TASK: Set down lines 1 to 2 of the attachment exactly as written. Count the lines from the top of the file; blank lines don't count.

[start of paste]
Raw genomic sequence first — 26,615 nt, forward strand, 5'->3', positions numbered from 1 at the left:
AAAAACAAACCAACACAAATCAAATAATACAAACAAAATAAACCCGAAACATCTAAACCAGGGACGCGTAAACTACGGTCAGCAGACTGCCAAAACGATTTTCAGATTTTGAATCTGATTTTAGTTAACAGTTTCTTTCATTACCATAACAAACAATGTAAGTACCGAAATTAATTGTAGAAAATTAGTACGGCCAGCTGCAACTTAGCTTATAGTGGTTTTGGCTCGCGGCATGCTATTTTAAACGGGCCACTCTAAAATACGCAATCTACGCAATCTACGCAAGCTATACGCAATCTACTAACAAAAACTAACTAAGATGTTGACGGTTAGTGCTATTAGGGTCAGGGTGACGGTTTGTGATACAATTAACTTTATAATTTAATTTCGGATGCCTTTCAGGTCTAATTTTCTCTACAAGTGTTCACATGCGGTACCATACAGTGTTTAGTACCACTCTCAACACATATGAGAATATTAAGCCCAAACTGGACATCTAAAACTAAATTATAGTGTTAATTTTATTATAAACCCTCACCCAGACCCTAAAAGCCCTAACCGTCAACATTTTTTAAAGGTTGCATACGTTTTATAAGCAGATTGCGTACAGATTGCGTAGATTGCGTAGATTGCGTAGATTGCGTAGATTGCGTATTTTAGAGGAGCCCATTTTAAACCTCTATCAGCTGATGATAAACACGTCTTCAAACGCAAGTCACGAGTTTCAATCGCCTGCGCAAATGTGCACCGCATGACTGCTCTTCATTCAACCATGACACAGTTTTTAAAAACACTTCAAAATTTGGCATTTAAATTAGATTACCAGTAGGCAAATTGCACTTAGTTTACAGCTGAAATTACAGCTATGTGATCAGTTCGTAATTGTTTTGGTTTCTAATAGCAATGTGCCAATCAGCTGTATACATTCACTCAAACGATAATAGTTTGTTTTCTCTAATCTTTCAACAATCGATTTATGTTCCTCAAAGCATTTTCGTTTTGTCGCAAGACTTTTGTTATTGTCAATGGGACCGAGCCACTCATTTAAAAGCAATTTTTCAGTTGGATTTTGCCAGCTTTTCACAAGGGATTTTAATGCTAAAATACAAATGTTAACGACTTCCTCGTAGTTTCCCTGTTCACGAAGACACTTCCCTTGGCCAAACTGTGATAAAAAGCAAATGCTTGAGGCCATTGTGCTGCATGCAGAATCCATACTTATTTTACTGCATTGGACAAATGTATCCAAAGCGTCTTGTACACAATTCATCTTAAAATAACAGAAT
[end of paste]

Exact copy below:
Raw genomic sequence first — 26,615 nt, forward strand, 5'->3', positions numbered from 1 at the left:
AAAAACAAACCAACACAAATCAAATAATACAAACAAAATAAACCCGAAACATCTAAACCAGGGACGCGTAAACTACGGTCAGCAGACTGCCAAAACGATTTTCAGATTTTGAATCTGATTTTAGTTAACAGTTTCTTTCATTACCATAACAAACAATGTAAGTACCGAAATTAATTGTAGAAAATTAGTACGGCCAGCTGCAACTTAGCTTATAGTGGTTTTGGCTCGCGGCATGCTATTTTAAACGGGCCACTCTAAAATACGCAATCTACGCAATCTACGCAAGCTATACGCAATCTACTAACAAAAACTAACTAAGATGTTGACGGTTAGTGCTATTAGGGTCAGGGTGACGGTTTGTGATACAATTAACTTTATAATTTAATTTCGGATGCCTTTCAGGTCTAATTTTCTCTACAAGTGTTCACATGCGGTACCATACAGTGTTTAGTACCACTCTCAACACATATGAGAATATTAAGCCCAAACTGGACATCTAAAACTAAATTATAGTGTTAATTTTATTATAAACCCTCACCCAGACCCTAAAAGCCCTAACCGTCAACATTTTTTAAAGGTTGCATACGTTTTATAAGCAGATTGCGTACAGATTGCGTAGATTGCGTAGATTGCGTAGATTGCGTAGATTGCGTATTTTAGAGGAGCCCATTTTAAACCTCTATCAGCTGATGATAAACACGTCTTCAAACGCAAGTCACGAGTTTCAATCGCCTGCGCAAATGTGCACCGCATGACTGCTCTTCATTCAACCATGACACAGTTTTTAAAAACACTTCAAAATTTGGCATTTAAATTAGATTACCAGTAGGCAAATTGCACTTAGTTTACAGCTGAAATTACAGCTATGTGATCAGTTCGTAATTGTTTTGGTTTCTAATAGCAATGTGCCAATCAGCTGTATACATTCACTCAAACGATAATAGTTTGTTTTCTCTAATCTTTCAACAATCGATTTATGTTCCTCAAAGCATTTTCGTTTTGTCGCAAGACTTTTGTTATTGTCAATGGGACCGAGCCACTCATTTAAAAGCAATTTTTCAGTTGGATTTTGCCAGCTTTTCACAAGGGATTTTAATGCTAAAATACAAATGTTAACGACTTCCTCGTAGTTTCCCTGTTCACGAAGACACTTCCCTTGGCCAAACTGTGATAAAAAGCAAATGCTTGAGGCCATTGTGCTGCATGCAGAATCCATACTTATTTTACTGCATTGGACAAATGTATCCAAAGCGTCTTGTACACAATTCATCTTAAAATAACAGAAT